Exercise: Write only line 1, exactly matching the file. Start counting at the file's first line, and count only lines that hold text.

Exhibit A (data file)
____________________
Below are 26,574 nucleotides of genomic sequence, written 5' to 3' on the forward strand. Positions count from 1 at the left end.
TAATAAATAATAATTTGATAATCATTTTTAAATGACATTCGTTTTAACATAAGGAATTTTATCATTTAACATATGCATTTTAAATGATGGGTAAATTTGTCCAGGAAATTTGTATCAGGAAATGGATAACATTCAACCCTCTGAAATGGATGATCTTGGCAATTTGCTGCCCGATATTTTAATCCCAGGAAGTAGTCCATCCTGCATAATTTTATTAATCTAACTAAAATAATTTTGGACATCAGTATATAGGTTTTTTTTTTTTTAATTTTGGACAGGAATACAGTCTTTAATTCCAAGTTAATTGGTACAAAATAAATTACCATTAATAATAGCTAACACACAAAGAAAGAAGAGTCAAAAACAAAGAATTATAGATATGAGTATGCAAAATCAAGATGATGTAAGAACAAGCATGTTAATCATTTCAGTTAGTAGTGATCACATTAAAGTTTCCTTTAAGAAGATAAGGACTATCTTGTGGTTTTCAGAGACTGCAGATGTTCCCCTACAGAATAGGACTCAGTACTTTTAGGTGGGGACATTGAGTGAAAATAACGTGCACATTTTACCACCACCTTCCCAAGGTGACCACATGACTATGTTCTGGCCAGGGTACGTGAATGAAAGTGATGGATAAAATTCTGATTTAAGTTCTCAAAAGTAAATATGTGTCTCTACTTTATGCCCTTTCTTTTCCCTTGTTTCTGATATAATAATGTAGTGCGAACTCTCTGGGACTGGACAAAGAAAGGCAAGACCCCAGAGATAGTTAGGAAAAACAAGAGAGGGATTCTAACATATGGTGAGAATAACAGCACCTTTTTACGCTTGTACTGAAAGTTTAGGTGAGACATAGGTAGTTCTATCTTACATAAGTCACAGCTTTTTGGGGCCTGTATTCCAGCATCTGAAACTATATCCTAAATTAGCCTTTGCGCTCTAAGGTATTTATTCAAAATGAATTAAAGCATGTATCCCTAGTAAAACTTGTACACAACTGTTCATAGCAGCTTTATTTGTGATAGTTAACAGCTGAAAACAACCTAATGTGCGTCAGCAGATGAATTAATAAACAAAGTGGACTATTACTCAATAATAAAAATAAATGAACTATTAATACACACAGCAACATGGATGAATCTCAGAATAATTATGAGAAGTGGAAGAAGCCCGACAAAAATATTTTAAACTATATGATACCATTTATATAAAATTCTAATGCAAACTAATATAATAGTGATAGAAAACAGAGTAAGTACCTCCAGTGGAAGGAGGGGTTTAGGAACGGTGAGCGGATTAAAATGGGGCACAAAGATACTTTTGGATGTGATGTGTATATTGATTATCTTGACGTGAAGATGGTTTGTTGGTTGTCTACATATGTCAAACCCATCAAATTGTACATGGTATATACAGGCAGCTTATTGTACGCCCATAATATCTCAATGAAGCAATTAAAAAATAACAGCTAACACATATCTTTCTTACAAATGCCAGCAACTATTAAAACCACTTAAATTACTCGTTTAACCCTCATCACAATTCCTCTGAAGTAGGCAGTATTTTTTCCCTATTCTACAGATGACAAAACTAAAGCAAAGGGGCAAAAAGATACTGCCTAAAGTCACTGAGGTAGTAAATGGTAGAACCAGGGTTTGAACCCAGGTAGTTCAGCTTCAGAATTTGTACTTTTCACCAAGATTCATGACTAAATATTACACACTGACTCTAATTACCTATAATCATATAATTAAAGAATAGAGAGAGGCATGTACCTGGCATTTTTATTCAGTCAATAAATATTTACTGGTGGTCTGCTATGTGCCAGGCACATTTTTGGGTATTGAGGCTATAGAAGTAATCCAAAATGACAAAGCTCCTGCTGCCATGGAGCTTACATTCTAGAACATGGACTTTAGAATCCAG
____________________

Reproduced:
Below are 26,574 nucleotides of genomic sequence, written 5' to 3' on the forward strand. Positions count from 1 at the left end.